Wednesday, January 3, 2007

LLC? Incorporate?

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June Walker said...

Hi June,

In thinking of our business for the next year. We realize that we have very little liability and relatively little overhead for our computer repair business.

We set up last year as a LLC, but were thinking that probably all we really need is to be a sole proprietorship. Will there be tax problems if we switch from LLC to sole proprietorship?

I know 2006 tax season, it'll be as a LLC, but for 2007 taxes it would be sole prop.

Also, if we go the sole prop. route, do you have any suggestions as to how to get business license? Would it be a dba or just in our own name?

Thanks for your help.


HI Emily,

An LLC is not a tax entitiy. That means it's not a corpoation or a partnership. It is what you make it. If you've made it nothing, then a one person LLC is a sole proprietorship.

By the way, in order to get the best tax advantages, a husband-wife business, should not be a partnership.More on that after tax time.

Business license procedures are usually determined by the county you live in. You do not tneed to have a business license to be a business. You can learn more about this in my book, Self-employed Tax Solutions.

Best, June

Anonymous said...

Wow, June. This is exactly what I needed. A simple, clear-headed breakout on incorporation. Thanks!

Dave said...

Thanks for the relevant topic; I'm curious about somewhat of a less common question. About 10 years ago, I got into a business with my b-in-law to do consulting work; that eventually failed, but we had created an s-corporation before that occurred.

We never dissolved the entity and I am now doing freelance consulting. He is fine with signing over his shares to me, but I'm not sure if it makes sense to take on the s-corp if there are no added benefits. It seems to me that your reasons for not creating the LLC/Corp are due to unnecessary costs; if the entity already exists, what are the reasons to go ahead with (or not to do so) using the previous entity? Do I need to use the same name as the s-corp or can I just refer to my freelance consulting "company" as a sub-entity?


June Walker said...

Dear Dave,

#1 reason: Accountant's cost for preparing federal and state corporate tax returns. Minimum approx $1,000.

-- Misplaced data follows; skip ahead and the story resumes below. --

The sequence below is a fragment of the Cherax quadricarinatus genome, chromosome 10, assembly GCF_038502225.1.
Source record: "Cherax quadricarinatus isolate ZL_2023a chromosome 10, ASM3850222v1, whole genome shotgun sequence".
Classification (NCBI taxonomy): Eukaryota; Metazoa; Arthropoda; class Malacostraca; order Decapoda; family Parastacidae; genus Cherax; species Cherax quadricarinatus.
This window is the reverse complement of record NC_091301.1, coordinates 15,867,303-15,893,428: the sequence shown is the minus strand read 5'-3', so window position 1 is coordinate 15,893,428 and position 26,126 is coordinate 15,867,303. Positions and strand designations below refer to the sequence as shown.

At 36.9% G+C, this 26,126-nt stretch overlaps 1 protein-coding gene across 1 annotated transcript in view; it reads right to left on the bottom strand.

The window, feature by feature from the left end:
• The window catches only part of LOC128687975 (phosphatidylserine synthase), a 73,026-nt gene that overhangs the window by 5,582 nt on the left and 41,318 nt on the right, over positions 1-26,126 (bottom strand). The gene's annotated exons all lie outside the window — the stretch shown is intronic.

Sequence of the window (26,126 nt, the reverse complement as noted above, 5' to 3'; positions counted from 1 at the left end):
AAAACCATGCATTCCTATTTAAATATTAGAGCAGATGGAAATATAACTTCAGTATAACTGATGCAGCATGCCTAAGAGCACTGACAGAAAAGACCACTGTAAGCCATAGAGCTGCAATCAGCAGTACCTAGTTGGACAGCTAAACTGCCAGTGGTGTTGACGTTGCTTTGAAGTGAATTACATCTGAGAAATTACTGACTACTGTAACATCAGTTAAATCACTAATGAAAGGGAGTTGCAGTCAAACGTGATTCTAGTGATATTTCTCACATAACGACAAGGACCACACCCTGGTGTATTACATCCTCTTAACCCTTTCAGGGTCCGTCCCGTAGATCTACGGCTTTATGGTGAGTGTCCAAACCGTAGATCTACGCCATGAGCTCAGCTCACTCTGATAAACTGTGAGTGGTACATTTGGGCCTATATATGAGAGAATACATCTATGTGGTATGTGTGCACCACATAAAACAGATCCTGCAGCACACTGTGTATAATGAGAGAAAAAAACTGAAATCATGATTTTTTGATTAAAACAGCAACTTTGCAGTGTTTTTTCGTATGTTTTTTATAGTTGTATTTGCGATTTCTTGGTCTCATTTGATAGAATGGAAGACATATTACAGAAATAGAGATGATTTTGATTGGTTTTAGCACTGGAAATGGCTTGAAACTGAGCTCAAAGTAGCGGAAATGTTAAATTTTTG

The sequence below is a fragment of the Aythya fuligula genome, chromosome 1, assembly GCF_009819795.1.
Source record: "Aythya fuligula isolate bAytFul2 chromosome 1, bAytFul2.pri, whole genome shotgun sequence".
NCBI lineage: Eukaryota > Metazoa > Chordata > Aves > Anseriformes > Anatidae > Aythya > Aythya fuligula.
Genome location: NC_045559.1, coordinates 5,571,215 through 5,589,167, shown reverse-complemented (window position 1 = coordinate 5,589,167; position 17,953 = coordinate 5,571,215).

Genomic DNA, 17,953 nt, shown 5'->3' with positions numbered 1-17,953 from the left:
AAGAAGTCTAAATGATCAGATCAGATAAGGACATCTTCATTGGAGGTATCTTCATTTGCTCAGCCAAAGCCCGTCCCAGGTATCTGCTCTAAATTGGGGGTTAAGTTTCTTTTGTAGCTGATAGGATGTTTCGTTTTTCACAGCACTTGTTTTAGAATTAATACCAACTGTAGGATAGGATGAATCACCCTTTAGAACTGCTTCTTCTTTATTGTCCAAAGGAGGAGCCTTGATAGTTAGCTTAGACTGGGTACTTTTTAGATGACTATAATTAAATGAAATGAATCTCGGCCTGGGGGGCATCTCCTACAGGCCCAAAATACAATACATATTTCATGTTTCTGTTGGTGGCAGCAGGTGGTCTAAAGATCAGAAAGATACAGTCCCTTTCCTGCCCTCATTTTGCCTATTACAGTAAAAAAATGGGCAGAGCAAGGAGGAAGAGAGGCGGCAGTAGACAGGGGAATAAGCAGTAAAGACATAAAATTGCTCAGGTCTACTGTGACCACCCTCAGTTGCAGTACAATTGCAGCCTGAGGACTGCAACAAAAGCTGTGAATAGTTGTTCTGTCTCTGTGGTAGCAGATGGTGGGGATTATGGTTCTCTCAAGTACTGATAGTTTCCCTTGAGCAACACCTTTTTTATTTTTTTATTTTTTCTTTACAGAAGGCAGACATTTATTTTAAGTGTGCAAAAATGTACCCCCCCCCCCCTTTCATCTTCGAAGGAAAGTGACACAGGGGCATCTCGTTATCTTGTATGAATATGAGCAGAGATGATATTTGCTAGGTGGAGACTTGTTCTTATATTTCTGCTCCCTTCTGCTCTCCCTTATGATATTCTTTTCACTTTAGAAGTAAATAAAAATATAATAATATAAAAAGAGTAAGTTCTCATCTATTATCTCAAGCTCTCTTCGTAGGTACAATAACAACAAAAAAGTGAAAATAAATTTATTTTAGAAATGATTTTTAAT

#2. Recordkeeping for a corporation is more cumbersome.

Check your state's regs re transferring ownership of a corp.

-- June

Sarah said...

June, my husband is a student and I am a contractor. We have an S-corp formed but haven't used for anything. Our accountant is recommending that we pay ourselves a wage through the s-corp with taxes and whatnot taken out every pay period. What exactly is the benefit of doing this vs. just getting a 1099 from my client and gong the self-employed route? He says we'll save ourselves self-employment taxes but I am still not able to find a definitive answer on *how much* are we saving. The payroll service (online) itself will be about $40 a month.

June Walker said...

Dear Sarah,

Unless you are making oodles of money not just for your services but because of your reputation -- i. e. you can charge more that an equally competent indie -- then the only way you save taxes is by cheating. That is pretending the money you receive is not all for your services but also for your reputation, so to speak, and so you avoid SE tax on the income. I say more about this on my blog.

Change tax pros.

Dissolve the S-corp.

-- June

Alex said...

Hi June,

I have a sole proprietorship working in the insurance/annuity field. I want to protect my personal assets. Is the LLC route better for my situation than an INC?



Anonymous said...

Hi June,
I'm a LLC s-corp janitorial company.
Last year I lost all but two accounts so i went from 10 employees to 1 which is myself. Things have not gotten any better and the future is not looking good. Do I keep the LLC or do I go to being self employed?

June Walker said...

Dear Anon,

You need to read my posts on LLCs. An LLC may be a sole proprietorship, or a partnership, or a corporation.

Your question shows that you don't understand how your business is structured. That's not good!!!
Talk with your tax pro. ASAP.

-- June